KANW-FM

Latest New Mexico news, sports, business and entertainment at 3:20 a.m. MDT

Jul 10, 2019
  • NEW MEXICO GOVERNOR

New Mexico governor takes stock of first 6 monthsSANTA FE, N.M. (AP) — New Mexico Gov. Michelle Lujan Grisham says her administration inherited many challenges and she wants to rebuild the capacity of state government so it will be in a better position to solve problems.Flanked by her cabinet members, the Democratic governor on Tuesday provided a progress report on her first six months in office.She acknowledged there's work to be done to restore the public's faith in government. She also vowed repeatedly to be truthful and transparent.Like previous administrations, Lujan Grisham is grappling with the persistent challenge of jump-starting the economy and attracting revenue-generating enterprises beyond the oil and gas industry.The governor says economic diversity will be the key to ensuring state government can serve the people, whether it's having the staff to quickly process business licenses or ensuring access to mental health care.GALLUP POLICE-USE OF FORCE INVESTIGATIONAlleged use of force incident involving Gallup police probedGALLUP, N.M. (AP) — New Mexico State Police say they're investigating an alleged use of force incident involving Gallup police last month that resulted in a man's death.Officers were dispatched to a department store June 28 to remove an intoxicated man, who was later identified as 41-year-old Rodney Lynch of Gallup.Police say Lynch was combative with the officers on scene and was taken into custody and transported to an alcohol treatment center.When they arrived at the facility, police say Lynch struck one of the officers and again became combative.As officers tried to gain control of Lynch, a sergeant noticed that Lynch appeared unconscious.Lynch was transported to a Gallup-area hospital and then to an Albuquerque hospital where he later died.The cause and manner of Lynch's death remains under investigation.

  • FATAL CRASH-MIGRANTS KILLED

Texas man facing life in prison after fatal New Mexico crashALBUQUERQUE, N.M. (AP) — Federal prosecutors say a Texas man is facing up to life in prison after pleading guilty to conspiring to transport immigrants, resulting in a fatal crash in New Mexico.They say 27-year-old Robert Acevedo of El Paso entered his plea Monday.He remains in custody awaiting sentencing.According to court records, Acevedo picked up a group of migrants on April 6 in Dona Ana County.Border Patrol agents tried to stop Acevedo's minivan using emergency lights and sirens, but he kept driving.Agents then used a controlled tire deflation device in an attempt to stop Acevedo.Authorities say Acevedo swerved to avoid the device and lost control of the minivan, causing it to roll over.They say two passengers died in the crash and at least five others were injured.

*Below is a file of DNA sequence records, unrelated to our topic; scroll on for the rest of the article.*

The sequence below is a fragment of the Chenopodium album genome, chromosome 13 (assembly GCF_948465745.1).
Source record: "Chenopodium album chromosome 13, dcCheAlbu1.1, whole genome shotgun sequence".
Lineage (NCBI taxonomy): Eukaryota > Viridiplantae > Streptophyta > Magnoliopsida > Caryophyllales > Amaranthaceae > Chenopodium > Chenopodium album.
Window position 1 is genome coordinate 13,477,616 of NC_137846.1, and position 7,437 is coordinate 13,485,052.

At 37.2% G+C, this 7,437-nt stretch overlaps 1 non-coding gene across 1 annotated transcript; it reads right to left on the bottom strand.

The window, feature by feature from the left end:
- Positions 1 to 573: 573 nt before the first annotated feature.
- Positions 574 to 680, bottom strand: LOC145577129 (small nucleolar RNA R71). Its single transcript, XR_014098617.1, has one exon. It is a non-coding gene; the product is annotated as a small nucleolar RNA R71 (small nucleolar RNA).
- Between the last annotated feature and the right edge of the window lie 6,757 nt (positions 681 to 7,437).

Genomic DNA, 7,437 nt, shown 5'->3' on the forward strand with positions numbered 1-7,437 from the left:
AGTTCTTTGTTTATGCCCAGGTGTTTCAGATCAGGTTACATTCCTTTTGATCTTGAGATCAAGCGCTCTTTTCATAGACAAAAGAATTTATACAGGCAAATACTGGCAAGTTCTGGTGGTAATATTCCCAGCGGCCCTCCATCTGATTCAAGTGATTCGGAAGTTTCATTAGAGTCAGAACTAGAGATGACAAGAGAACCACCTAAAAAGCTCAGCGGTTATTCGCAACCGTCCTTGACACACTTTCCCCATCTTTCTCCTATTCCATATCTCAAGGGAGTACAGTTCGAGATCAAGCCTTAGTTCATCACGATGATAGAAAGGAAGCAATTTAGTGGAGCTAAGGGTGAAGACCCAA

• STATE SENATOR-CAR CRASH-DWI-THE LATEST

The Latest: Governor: Lawmaker should 'do the right thing'SANTA FE, N.M. (AP) — New Mexico Gov. Michelle Lujan Grisham says no one is above the law and that elected officials should be held to a higher standard.She made the comments during a news conference Tuesday when asked whether state Sen. Richard Martinez's constituents would be better served if he resigned.Martinez, a Democrat from Espanola, was accused of drunken driving after crashing into another vehicle June 28. He has pleaded not guilty to a charge of aggravated DWI.Without calling for Martinez's resignation, Lujan Grisham said she hopes the longtime lawmaker thinks about his position as chair of the Senate judiciary committee as well as the message that the case sends to a community besieged by crime related to alcohol and drugs.She says she hopeful Martinez "does the right thing."Martinez has not responded to repeated requests for comment.

  • CRIMINAL JUSTICE-NEW MEXICO

Democratic lawmakers renew push for parole changesALBUQUERQUE, N.M. (AP) — Lawmakers are renewing their push to reform New Mexico's parole system, saying it's beset by flaws that cost the state tens of millions of dollars and often denies inmates a chance at successfully integrating back into society.A legislative committee heard testimony Tuesday about a series of proposals, including one that won legislative approval this year but was vetoed by the governor.Sponsors say that proposal would require the parole board to provide a written explanation when deciding to deny parole to inmates who have become eligible for a chance at release after a 30-year sentence.Gov. Michelle Lujan Grisham, a Democrat, told lawmakers the bill was built upon "sound policy," but said all stakeholders should participate in the conversation about the bill. Prosecutors across the state had expressed concerns about the measure.

  • BEHAVIORAL HEALTH

New Mexico settles with behavioral health providersSANTA FE, N.M. (AP) — New Mexico has reached settlements with three providers whose Medicaid claims were frozen as part of a shake-up in the state's behavioral health care system.The Human Services Department announced the agreements during a news conference Tuesday. The providers include Hogares, Inc; Valencia Counseling Services, Inc.; and The Counseling Center, Inc.Under the terms, the parties agree the settlements are a compromise and do not represent an admission of wrongdoing or liability.In 2013, then-Gov. Susana Martinez's administration froze payments to 15 nonprofits that provided mental health services after an audit identified $36 million in Medicaid overpayments.An investigation by the state attorney general found no patterns of fraud, only regulatory violations.Human Services Secretary David Scrase says his agency will continue working with providers to rebuild the state's behavioral health network.